Part of complete coverage on

Gulf Coast oil disaster: Photos

July 26, 2010 9:54 p.m. EST
 

 

AFP/GETTY IMAGES

A satellite image released Tuesday, June 22, 2010, shows oil spreading northeast from the leaking Deepwater Horizon well in the Gulf of Mexico.

TRACY SABO/CNN

The largest wildlife release since the Gulf oil spill began took place Sunday, June 20, in Aransas National Wildlife Refuge in Texas. Forty brown pelicans and one royal tern rescued off the Louisiana coast went through rehabilitation in Louisiana and are now back in the wild.

TRACY SABO/CNN

Two of the 40 brown pelicans are released into the wild Sunday after going through rehabilitation.

ROBERT JOHNSON/CNN

A great blue heron stands near a boom in the East Pass on Okaloosa Island, Florida, on Thursday, June 17. The pass connects the Gulf of Mexico with Choctawhatchee Bay. The boom has been placed to collect oil that may flow into the bay and harm wildlife. Dolphins, birds and rare sea grass are found in the bay. Volunteers have not received any request from government officials to use the hair boom yet, but that's not deterring their efforts.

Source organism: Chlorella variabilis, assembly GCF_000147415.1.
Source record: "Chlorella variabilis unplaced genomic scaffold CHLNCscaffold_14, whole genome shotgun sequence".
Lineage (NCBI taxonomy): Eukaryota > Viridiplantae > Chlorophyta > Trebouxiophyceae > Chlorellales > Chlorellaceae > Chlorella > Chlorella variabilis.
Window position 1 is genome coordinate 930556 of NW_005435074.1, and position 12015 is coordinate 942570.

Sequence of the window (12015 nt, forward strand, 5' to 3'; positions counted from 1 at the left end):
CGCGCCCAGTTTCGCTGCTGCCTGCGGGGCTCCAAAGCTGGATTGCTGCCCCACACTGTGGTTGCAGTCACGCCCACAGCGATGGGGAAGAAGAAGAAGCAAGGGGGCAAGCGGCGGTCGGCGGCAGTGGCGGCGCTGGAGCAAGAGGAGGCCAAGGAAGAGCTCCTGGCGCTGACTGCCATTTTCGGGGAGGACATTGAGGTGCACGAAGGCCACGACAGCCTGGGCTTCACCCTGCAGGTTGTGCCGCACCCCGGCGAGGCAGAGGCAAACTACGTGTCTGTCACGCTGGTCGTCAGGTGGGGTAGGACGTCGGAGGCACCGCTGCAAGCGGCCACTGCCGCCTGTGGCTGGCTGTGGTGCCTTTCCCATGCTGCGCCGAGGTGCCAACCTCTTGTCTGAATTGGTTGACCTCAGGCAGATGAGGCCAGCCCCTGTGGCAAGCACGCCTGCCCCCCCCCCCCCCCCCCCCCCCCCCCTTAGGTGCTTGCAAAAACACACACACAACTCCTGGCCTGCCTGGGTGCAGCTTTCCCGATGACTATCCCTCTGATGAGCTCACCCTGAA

ROBERT JOHNSON/CNN

Volunteers stuff pantyhose with human and animal hair, which is naturally oil absorbent, on Thursday. The 3- to 6-foot tubes are tied off with buoyancy devices, then wrapped in plastic mesh to protect them from tearing.

ROBERT JOHNSON/CNN

Yente Sehman, left, and Barbara Johnson watch an instructional video on YouTube for tips on wrapping a boom in mesh Thursday. The pair receives support and donations from Matter of Trust, a nonprofit that helps volunteers around the Gulf Coast produce oil-absorbent booms.

ROBERT JOHNSON/CNN

A first-time volunteer loads hair into the PVC pipe used to stuff the pantyhose Thursday. "I just want to do whatever I can to make the world a better place. There is too much going on in the world without this going on," the volunteer said about the oil disaster.

ROBERT JOHNSON/CNN

Barbara Johnson, left, and Yente Sehman stand in front of a pile of oil-absorbing boom in a Fort Walton Beach, Florida, warehouse on Thursday. Johnson and Sehman have organized local volunteers to produce thousands of oil-absorbing booms to protect waterways and beaches in the western Florida panhandle from the Gulf oil disaster. The handmade boom is produced from animal hair, human hair and nylon pantyhose.